Since we're a television search and monitoring company, we employ our own SnapStream Servers to record U.S. national TV (ABC, CBS, NBC, FOX, MSNBC, CNN and HLN) and provide insights into what is said on U.S. television. On big news days, like an election night, we gather all the closed-captioning data and run the numbers to distinguish the overarching news trends.

From SnapStream's aggregated television data, clear-cut trends emerge about the nation’s pulse during this pivotal midterm election, which serves as a forecasting indicator of the political climate stirring for the 2012 Presidential Election.

Based on over 60,000 hours of recorded television, freely accessible to anyone at tvtrends.com, we find a heavily evident media focus on the Republican Party and a direct correlation with the outcome of Tuesday’s balloting. As Democrats’ majority in Congress slipped, so did their rate and frequency of national news coverage.

Several approximations are used when computing results, such as how many mentions occur per unique hour. To determine the “hot” and “cold” measure of certain words or topics, we use an equation to calculate a frequency score that’s normalized to the number of hours of TV recorded on any given day.

Absolute, raw mentions
10/30 – 11/3
Hot TV Trends
Nov. 2, 2010
Hot TV Trends
Nov. 3, 2010
"Election" returns 767 mentions
"Voters" returns 359 mentions
"Republicans" returns 308 mentions
"Republican" returns 212 mentions
"Race" returns 213 mentions
"Races" returns 195 mentions
"Democrat" returns 61 mentions
"Tea Party" returns 53 mentions
1. Election
2. To the polls
3. The Republicans
4. Voters
5. Races
6. Lisa Murkowski
7. Race
8. The Republican
1. The Republicans
2. Races
3. Election
4. Race
5. In the senate
6. The Republican
7. To the polls
8. Zahra

An overview of keyword frequency across news channels, in descending order:

On the word "election,"
1. CNN
2. FOX News
3. MSNBC
4. HLN
5. ABC
On the word "republican(s),"
1. MSNBC
2. FOX News
3. CNN
4. ABC
5. HLN
On the word "democrat,"
1. FOX News
2. MSNBC
3. CNN
4. HLN
5. ABC

SnapStream TV Trends aims to provide insights into what is said on U.S. television. Updates occur every half hour and data is shown once the show is complete. To customize your own TV Trend search, visit http://www.snapstream.com/tvtrends.

TV Search in Politics: House Race 2010

July 19 2010 by Rachel Abbott

In case you missed the vital information contained in this webinar, watch the House of Representatives webinar on SnapStream's YouTube channel.
_ _

With midterm elections* around the corner, and all 435 of the House seats up for grabs, the news media will continue to play a critical role in shaping public opinion. As candidates are preparing to hit the ground running on their campaign trails, we're hosting a webinar this Thursday, July 22 to address the political advantage of TV search for tracking issues, competition and appearances.

The reality is, between now and November 2, candidates who practice proactive media relations (as opposed to reactive) will have increasingly better odds at sweeping victory over their districts.

To control messaging and earn the public's confidence, parties with take-charge leadership will capitalize on the media as a direct channel to reach their constituents. The public relations route leads to organic credibility that complements the value of sponsored ads.

Now, this might sound like a no-brainer for political strategy, but you'd be surprised to learn how many people aren't maximizing on this in a smart way. Paying for a clipping service or subjecting interns to full-time TiVo duty--probably not doing your cause much justice.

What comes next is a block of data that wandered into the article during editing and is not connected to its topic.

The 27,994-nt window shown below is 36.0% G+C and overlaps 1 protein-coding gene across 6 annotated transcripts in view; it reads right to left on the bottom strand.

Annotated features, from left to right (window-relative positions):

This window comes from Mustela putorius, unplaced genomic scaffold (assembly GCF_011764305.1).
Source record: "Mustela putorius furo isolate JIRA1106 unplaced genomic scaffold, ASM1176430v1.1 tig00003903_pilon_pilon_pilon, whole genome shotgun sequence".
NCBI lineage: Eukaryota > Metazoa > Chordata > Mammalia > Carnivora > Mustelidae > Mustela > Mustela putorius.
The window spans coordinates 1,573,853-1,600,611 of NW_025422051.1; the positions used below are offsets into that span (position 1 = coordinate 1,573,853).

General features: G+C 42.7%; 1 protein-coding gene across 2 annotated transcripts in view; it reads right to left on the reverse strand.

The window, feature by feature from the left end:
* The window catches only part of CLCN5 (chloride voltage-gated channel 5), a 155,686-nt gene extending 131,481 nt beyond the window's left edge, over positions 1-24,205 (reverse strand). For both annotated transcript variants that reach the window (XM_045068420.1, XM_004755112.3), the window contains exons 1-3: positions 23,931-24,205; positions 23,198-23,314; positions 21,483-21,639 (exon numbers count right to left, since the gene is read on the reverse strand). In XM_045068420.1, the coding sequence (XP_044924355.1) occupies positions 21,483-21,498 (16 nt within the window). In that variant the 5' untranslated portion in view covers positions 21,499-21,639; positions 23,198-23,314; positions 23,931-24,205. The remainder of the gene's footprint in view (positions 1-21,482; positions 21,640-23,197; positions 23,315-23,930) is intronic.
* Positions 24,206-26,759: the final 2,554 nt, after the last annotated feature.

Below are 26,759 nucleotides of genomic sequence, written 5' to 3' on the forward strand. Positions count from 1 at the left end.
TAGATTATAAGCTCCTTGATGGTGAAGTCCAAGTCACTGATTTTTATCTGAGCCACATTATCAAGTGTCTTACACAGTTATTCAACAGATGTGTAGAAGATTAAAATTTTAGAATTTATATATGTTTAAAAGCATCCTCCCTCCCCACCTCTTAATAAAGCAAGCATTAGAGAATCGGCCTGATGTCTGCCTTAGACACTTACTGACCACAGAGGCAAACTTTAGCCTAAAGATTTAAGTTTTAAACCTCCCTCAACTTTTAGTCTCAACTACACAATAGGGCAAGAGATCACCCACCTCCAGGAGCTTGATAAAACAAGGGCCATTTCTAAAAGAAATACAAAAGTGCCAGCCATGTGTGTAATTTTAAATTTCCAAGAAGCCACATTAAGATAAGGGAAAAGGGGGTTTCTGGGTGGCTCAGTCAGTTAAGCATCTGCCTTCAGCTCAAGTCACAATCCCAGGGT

Alternatively, we've seen this formula work for our TV-hungry customers across city, state and federal government:

1) Dedicate a SnapStream Server to a trusty staff
2) Instantly search, clip and record TV
3) Launch game-changing campaign tactics

Sign up for our webinar to learn how to:
• Search by keyword across news networks
• Pinpoint mentions in seconds
• Create clips and download transcripts
• Receive real-time TV alerts
• Gain competitive intelligence
• Verify advertising
• Monitor public appearances
_ _
*Also up for election: 36 United States Senate seats and 37 out of the 50 United States Governors seats.

Visualizing The State of the Union

January 29 2010 by Mark Brooks

State of the Union Word Cloud

As my team is in the field showing off our ability to search television for mentions of interest, we occasionally field questions about the variety of applications for the data. In general, SnapStream customers are able to search, clip and distribute content of interest from a single user interface. Using closed captioning, SnapStream brings a user directly to any mention of interest within a recorded broadcast. Occasionally, especially in a University or Public Relations setting, the topic turns to statistical analysis. While our solution does not currently offer a statistical engine, the data is easily exported for analysis.

Politics aside, I have downloaded the closed-caption text from Wednesday night's (January 27, 2010) State of the Union. Using the word cloud creator at Wordle.net, I quickly created the above symbolic representation of the speech. The 75-minute speech generated over 7,000 words, of which, the top 200 are represented in the cloud. Wordle.net has the option to remove "common" words – looks to be mostly prepositions, conjunctions and pronouns - to get at the meat of the text . The more appearances a word makes in the text, the larger the word is portrayed in the cloud. The top five words from the speech were People, Americans, Year, Jobs and Work. The overall process took less than 5 minutes - in fact, it took considerably less time than creating this post. ;-)
For customers that are currently using our television search solution, here is a guide to the process. First, locate the video content by searching (or browsing, in this case) within the user interface. If the topic of interest is short, you can use the clipping feature to "trim" down the Closed Caption transcript - when clipping video, SnapStream automatically trims the closed caption transcript as well, so the clip is also searchable. Browse the library for the show or clip, and instead of playing the file, choose "Download Transcript" from the about program page. A dialog will open asking where you want to save the text file of the transcript. The only massaging required is to remove the timestamps, which can be done in any text editor. Copy the text to Wordle.net's create engine and sit back to admire your work.